Recent Reads: Born Standing Up

January 16, 2008

Steve Martin’s memoir about his career in stand up comedy is the kind of thing you could read while standing in the bookstore, both because it’s that engaging and that short.  It’s a fascinating look not just at the mechanics behind a life in comedy, but the life that led to it, and away from it as well.

Most interesting to me was the way he manages to explain the troubles of celebrity in a way that doesn’t sound narcissistic.  It’s less about endless autograph seekers ruining dinners than about it symbolizing the end of the experimental and creative burst that led to his fame in the first place.  Once you’re famous people expect something, something very specific, from you.  Famous people aren’t supposed to be fresh or interesting.  They’re known quantities and when when they don’t deliver what we expect, people get upset.  That’s why people boo when musicians won’t play their hits.  And that’s why musicians start to hate their hits.  And ultimately that’s why you won’t see Steve Martin in a white three piece suit anytime soon.

But the book is not a lament, it’s an examination, an attempt to uncover what happened and how.  It’s honest, sometimes strikingly so, and fascinating.  If you desire a peek inside the mind of those who make you laugh, you probably won’t find a better guide than this.

Gift Receipts Are Garbage

January 2, 2008

If you’ve tried to return something already you probably know this.  Giving a gift receipt is like not giving a receipt at all.  Stores will take back the item but only let you walk out with a nifty gift card.  Of course, the last thing you got from this store you liked so much you’re in the process of returning it, so maybe a gift card is not high on your list.  Well, tough shit.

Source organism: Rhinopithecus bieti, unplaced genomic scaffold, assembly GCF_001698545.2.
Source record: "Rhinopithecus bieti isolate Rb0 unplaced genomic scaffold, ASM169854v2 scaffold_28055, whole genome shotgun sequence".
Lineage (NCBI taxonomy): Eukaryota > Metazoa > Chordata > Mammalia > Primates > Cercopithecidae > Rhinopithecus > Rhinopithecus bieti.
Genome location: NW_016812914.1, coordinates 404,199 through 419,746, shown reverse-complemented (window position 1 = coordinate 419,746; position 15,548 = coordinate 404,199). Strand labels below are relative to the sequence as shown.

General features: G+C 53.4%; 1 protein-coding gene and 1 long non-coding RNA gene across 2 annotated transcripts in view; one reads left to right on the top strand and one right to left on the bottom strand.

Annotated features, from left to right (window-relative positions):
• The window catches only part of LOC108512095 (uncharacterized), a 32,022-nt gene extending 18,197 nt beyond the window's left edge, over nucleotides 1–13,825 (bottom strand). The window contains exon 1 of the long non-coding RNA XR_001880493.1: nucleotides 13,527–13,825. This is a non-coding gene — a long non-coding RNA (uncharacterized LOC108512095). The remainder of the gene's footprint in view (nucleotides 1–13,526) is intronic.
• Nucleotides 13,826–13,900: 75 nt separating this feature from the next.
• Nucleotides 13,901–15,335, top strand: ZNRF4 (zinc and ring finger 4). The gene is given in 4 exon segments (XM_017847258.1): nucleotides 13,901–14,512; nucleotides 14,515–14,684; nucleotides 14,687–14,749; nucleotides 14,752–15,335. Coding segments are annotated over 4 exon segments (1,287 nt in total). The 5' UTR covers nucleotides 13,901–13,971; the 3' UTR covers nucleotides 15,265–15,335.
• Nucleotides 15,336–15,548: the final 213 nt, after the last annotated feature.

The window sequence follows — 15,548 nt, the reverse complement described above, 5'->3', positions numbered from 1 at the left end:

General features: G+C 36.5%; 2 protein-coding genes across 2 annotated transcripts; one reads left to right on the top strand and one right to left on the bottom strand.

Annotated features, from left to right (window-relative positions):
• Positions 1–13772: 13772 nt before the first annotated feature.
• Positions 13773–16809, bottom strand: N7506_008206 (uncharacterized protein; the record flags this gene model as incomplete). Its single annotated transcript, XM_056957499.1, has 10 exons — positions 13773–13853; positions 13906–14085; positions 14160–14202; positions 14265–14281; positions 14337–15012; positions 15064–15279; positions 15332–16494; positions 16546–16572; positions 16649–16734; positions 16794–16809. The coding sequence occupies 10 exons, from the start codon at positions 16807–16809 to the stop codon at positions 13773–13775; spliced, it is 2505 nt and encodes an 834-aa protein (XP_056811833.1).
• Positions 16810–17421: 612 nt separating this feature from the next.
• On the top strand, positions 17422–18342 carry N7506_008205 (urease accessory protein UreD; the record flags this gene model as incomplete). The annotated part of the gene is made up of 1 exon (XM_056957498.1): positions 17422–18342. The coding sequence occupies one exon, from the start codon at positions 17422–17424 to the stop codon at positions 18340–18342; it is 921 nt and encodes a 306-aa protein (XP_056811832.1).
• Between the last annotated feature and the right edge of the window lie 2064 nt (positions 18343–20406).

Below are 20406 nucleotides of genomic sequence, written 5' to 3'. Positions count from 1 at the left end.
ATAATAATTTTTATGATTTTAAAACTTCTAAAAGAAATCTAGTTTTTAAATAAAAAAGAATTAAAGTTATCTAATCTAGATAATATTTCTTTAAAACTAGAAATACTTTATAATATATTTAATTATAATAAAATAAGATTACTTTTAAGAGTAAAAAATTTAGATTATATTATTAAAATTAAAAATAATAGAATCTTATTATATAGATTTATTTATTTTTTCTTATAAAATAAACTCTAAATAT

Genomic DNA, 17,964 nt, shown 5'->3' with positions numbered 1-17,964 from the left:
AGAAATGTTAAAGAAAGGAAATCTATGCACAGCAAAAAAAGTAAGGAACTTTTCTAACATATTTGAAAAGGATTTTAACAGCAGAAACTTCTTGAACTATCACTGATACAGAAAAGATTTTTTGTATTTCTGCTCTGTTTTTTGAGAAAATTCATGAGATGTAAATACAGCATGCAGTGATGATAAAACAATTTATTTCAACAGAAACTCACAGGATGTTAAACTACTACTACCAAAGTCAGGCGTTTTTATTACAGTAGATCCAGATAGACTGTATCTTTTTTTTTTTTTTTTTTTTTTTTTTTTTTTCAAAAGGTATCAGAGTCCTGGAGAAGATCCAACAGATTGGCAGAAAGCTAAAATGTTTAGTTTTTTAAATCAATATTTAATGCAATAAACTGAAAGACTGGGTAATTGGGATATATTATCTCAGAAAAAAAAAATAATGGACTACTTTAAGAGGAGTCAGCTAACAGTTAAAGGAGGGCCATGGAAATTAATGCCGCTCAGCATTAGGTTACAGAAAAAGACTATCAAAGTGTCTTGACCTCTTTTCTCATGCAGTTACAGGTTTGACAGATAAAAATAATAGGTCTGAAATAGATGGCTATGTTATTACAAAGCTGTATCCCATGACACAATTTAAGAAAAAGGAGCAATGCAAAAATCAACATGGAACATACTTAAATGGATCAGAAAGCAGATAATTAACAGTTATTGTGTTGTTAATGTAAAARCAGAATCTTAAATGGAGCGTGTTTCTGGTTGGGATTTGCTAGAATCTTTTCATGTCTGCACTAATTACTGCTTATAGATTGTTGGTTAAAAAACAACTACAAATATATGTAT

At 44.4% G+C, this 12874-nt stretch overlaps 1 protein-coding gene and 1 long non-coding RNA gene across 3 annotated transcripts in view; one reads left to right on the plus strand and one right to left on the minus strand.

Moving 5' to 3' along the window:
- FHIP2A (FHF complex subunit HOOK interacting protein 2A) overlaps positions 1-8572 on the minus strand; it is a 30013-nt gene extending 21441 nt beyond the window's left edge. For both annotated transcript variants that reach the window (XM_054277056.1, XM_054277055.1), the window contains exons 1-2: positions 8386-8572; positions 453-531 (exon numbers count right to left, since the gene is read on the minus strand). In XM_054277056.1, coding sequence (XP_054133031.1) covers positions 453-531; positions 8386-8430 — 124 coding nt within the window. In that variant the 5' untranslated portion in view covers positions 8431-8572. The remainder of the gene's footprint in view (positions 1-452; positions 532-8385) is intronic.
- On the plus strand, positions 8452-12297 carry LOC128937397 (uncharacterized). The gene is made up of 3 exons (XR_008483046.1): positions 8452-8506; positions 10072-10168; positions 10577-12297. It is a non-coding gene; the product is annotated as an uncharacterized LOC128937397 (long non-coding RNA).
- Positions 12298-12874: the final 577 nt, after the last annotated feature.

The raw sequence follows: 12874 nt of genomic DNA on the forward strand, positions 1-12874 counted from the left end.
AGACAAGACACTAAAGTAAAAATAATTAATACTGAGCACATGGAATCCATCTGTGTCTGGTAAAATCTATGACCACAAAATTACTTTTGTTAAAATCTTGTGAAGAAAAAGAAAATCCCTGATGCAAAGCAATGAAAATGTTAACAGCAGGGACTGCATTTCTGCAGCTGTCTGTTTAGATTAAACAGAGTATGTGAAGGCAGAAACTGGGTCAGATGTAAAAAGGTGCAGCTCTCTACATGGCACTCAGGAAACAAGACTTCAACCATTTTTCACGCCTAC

Back in the day, meaning the last time I was paying attention, a gift receipt was a good as a regular receipt but it saved the person from seeing the embarrassingly small amount you spent on them unless they went to make a return.  If they did, they got the money free and clear, to blow in any way they saw fit.  That’s what Christmas was all about.  And with nothing more than an unworn item with the tags still on you could trade for a gift card, which wasn’t ideal, but given your circumstances, it beat wearing that pink sweater.  But now the game has changed and a gift receipt is worthless, no different than just having the tags on something.  So, please, spread the word, stop with the gift receipts.  They’re a sham!  They’re a lie!  If I didn’t need a mini vacuum I don’t need a gift card for the mini vacuum store!  Only the real receipt will save Christmas!